But when a person objects to Christianity and does not accept the reasonableness of an answer, his or her problem is moral, not intellectual. These people tend to argue rather than listen to the reasonableness of your answers. So pursue the moral issue.

Perhaps they are struggling with guilt. For example, an evangelist was having a rap session with high school teenagers. One girl who sat in the back had been quiet. Near the end of the session, she said, “The Bible says God loves everyone. Then it says God sends people to hell. How can a loving God do that?” The evangelist gave reasonable answers but she kept coming back with arguments. He didn’t convince her nor did she convince him. Soon the session was dismissed.

Afterward, the evangelist approached the girl and said, “I owe you an apology. I really should not have allowed our discussion to become so argumentative.” Then he said, “May I share something with you?” “Yes,” she said. So he began to present the gospel to her. When he got to Romans 3:23, he said, “We are all sinners.” Then she began to cry. She then admitted to having an affair with a married man. The one thing she needed was forgiveness. After the gospel presentation, she trusted Christ alone for the forgiveness of all her sin and received the gift of eternal life. The reason she had not believed in hell was because she was going there. Rather than face her guilt, she denied there was any future hell.

Others we may witness to may struggle with bitterness. Many non-Christians have been turned off by Christians or Christianity. They have had Christianity crammed down their throats or they have been stabbed in the back by a Christian. Their response was bitterness. They have been wounded and they are hurting. They need to hear and see the grace of Jesus Christ.

Another moral issue that can hinder a non-Christian from hearing reasonable answers to their questions is a sinful self-will. After hearing the gospel presentation, one student said, “I can’t answer your presentation, but it is reasonable. It is just that I refuse to accept it.”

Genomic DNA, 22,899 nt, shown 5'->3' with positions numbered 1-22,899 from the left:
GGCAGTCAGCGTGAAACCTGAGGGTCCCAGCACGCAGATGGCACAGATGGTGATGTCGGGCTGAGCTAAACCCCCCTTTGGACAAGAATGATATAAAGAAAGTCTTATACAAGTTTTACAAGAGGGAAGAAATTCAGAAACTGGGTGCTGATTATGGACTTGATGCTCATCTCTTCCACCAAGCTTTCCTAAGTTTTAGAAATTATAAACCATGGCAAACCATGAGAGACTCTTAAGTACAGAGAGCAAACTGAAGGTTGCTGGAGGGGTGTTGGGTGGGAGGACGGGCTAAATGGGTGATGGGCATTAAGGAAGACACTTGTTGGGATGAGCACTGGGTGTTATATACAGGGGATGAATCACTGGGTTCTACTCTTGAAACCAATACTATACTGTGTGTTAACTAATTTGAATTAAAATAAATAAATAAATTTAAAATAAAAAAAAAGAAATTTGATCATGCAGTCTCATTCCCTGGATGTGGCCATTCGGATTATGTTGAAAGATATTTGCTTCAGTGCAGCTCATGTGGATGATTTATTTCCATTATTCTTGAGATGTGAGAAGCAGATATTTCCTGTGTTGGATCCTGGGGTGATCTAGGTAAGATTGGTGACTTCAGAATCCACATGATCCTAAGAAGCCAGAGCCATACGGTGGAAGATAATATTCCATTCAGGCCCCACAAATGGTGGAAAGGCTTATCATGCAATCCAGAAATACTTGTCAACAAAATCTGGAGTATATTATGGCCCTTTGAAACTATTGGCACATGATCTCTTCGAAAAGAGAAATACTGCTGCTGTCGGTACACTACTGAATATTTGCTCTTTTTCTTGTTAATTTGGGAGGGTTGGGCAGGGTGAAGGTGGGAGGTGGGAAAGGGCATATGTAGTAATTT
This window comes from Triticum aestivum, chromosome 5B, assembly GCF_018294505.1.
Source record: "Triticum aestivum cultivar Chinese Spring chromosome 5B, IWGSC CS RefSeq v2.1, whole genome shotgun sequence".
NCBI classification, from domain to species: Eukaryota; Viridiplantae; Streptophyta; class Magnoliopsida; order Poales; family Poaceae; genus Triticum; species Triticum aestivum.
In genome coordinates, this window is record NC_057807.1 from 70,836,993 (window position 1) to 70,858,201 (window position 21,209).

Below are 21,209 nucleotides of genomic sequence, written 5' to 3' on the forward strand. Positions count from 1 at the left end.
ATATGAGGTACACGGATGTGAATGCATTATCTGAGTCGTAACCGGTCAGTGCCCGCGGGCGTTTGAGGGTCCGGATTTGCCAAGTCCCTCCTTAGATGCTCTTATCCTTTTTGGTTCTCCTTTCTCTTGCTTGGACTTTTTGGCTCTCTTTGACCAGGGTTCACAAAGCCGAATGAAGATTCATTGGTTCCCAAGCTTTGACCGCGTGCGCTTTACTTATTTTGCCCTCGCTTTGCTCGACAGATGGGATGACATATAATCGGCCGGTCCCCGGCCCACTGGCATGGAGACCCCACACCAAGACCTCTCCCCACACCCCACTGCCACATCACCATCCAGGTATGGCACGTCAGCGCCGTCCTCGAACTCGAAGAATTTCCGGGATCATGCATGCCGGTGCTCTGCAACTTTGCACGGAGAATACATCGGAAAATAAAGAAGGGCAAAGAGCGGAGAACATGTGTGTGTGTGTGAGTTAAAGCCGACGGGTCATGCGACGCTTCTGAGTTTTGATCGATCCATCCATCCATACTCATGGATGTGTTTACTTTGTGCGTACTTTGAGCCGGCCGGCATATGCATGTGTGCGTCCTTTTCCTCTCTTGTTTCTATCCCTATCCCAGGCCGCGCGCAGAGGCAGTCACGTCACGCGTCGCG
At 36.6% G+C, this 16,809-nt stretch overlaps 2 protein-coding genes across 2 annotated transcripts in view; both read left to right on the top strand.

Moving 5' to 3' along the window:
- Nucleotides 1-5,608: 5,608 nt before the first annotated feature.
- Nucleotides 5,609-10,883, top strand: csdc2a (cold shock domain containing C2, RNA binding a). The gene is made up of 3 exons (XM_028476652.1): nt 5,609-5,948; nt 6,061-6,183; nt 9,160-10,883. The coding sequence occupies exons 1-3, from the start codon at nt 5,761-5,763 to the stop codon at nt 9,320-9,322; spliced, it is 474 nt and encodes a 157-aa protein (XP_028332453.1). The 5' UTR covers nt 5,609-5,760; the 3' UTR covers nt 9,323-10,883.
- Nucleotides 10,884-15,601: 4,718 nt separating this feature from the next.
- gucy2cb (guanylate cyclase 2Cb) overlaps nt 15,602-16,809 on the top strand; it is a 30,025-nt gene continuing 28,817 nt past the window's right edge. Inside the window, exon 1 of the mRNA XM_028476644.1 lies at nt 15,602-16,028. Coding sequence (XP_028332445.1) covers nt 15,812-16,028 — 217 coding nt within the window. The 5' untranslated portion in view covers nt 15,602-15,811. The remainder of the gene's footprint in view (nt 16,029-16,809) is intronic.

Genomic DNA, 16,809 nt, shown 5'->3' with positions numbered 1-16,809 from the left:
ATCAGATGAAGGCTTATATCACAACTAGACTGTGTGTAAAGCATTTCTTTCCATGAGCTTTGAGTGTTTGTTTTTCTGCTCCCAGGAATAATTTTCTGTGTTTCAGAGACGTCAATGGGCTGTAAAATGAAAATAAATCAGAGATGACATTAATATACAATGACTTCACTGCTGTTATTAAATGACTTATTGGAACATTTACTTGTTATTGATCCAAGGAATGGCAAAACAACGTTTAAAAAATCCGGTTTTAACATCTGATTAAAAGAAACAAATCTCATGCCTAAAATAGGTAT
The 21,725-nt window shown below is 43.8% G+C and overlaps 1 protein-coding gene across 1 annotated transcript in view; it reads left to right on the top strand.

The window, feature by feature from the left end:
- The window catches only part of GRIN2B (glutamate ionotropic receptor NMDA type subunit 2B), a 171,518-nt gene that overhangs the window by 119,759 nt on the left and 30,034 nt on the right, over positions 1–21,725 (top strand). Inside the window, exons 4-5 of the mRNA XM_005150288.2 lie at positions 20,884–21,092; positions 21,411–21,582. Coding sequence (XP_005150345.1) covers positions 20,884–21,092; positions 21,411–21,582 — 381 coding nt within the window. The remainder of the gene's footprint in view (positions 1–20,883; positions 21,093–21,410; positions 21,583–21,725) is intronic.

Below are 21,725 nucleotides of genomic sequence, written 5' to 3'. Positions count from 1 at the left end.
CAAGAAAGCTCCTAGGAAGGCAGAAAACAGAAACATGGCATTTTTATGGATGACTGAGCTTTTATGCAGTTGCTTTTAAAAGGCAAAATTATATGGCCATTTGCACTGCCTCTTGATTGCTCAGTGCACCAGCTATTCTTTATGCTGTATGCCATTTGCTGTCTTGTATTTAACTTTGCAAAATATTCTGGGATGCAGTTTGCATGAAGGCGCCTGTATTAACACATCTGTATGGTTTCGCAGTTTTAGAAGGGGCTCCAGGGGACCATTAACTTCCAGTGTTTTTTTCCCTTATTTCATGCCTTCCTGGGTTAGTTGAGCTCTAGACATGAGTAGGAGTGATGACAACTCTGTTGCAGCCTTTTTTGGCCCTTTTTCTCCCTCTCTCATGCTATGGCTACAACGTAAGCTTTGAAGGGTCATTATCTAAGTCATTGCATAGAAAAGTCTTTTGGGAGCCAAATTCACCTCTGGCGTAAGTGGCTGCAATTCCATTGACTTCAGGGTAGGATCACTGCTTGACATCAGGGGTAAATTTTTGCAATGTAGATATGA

This is what kept many religious leaders from believing in Jesus when Christ walked the earth. Christ said to those who refused to believe in Him as the Christ, the Son of God, 39You search the Scriptures, for in them you think you have eternal life; and these are they which testify of Me. 40 But you are not willing to come to Me that you may have life.” (John 5:39-40). These religious leaders devoted their lives to studying the Scriptures “which testify of” Jesus, but they never found Him. Why? Because they were “not willing to come to” Him that they “may have life.” They were unwilling to believe in Jesus even though the Bible testifies of Him from cover to cover.

When witnessing to intellectuals, we must avoid two extremes:

1) Anti-intellectualism which says, “Don’t bother me with intellectual questions. Just let me present the simple gospel.” The result is the thinking non-Christian will conclude that his honest questions have no answers and he won’t listen to the gospel.

2) Intellectualism that says answers will win the person to Christ. So we rely on intellectual answers and not on God. Keep in mind that it was not the disciples who convinced Thomas (John 20:25a), it was Jesus Himself who convinced this skeptic. Giving people the gospel will often do what all the intellectual arguments fail to do – break down the barriers. There is only one way to God – the gospel or good news of Jesus and His death and resurrection. But there are many ways to the gospel. The road may be straight, or it may contain curves. You have to travel the road the person is on when you find him or her. No matter where you find him or how many roads he takes, or how many rest stops he insists on, guide him gently toward the gospel of Jesus Christ. Rely on the Holy Spirit instead of reasonable answers to persuade the person to believe in Christ alone as his or her only hope of heaven.

After Jesus gave Thomas the evidence to answer to his objection, Christ commands him, Do not be unbelieving, but believing.” 3  It is a matter of the will. It is a choice to stop doubting and to believe.